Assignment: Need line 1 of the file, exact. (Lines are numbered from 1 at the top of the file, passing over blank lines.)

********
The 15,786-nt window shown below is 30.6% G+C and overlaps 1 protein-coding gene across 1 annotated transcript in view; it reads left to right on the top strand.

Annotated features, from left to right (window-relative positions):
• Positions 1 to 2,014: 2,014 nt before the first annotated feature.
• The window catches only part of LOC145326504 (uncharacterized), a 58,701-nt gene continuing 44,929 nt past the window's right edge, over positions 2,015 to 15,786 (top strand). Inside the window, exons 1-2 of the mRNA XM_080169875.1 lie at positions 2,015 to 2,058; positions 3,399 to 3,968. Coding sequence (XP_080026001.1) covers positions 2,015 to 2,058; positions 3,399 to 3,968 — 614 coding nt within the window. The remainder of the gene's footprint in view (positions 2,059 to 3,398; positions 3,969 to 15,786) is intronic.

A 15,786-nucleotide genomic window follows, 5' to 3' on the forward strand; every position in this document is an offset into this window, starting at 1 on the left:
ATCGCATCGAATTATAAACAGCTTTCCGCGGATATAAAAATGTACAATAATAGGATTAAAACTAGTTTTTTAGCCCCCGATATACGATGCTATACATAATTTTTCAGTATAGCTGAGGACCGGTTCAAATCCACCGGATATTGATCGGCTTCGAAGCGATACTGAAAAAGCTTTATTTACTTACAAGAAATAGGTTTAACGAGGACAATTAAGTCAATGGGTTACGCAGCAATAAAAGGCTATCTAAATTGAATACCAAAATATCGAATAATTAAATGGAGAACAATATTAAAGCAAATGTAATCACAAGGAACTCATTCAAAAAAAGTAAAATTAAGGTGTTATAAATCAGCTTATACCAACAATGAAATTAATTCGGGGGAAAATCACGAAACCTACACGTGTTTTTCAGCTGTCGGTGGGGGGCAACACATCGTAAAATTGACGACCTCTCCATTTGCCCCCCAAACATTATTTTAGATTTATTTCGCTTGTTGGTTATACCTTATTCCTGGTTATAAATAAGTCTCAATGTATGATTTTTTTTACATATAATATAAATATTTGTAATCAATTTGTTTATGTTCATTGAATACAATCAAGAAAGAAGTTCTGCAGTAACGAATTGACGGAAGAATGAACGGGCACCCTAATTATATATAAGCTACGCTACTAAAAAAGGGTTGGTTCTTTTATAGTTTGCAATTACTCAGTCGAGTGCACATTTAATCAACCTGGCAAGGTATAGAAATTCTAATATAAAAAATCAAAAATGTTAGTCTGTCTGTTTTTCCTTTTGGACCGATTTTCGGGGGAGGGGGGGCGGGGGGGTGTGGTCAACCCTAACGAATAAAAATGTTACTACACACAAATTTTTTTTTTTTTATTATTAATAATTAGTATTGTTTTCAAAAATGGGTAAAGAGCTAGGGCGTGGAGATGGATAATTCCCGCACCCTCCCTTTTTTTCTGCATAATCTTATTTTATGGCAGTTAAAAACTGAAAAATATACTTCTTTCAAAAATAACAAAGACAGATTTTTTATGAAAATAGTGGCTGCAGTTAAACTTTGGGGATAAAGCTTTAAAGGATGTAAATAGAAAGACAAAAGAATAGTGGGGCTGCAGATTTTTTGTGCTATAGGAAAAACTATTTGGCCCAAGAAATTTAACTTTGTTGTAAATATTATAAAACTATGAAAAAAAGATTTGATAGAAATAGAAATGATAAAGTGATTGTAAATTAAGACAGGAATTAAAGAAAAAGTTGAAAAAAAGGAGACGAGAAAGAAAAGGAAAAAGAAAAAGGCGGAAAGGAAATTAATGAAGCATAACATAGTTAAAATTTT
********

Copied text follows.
The 15,786-nt window shown below is 30.6% G+C and overlaps 1 protein-coding gene across 1 annotated transcript in view; it reads left to right on the top strand.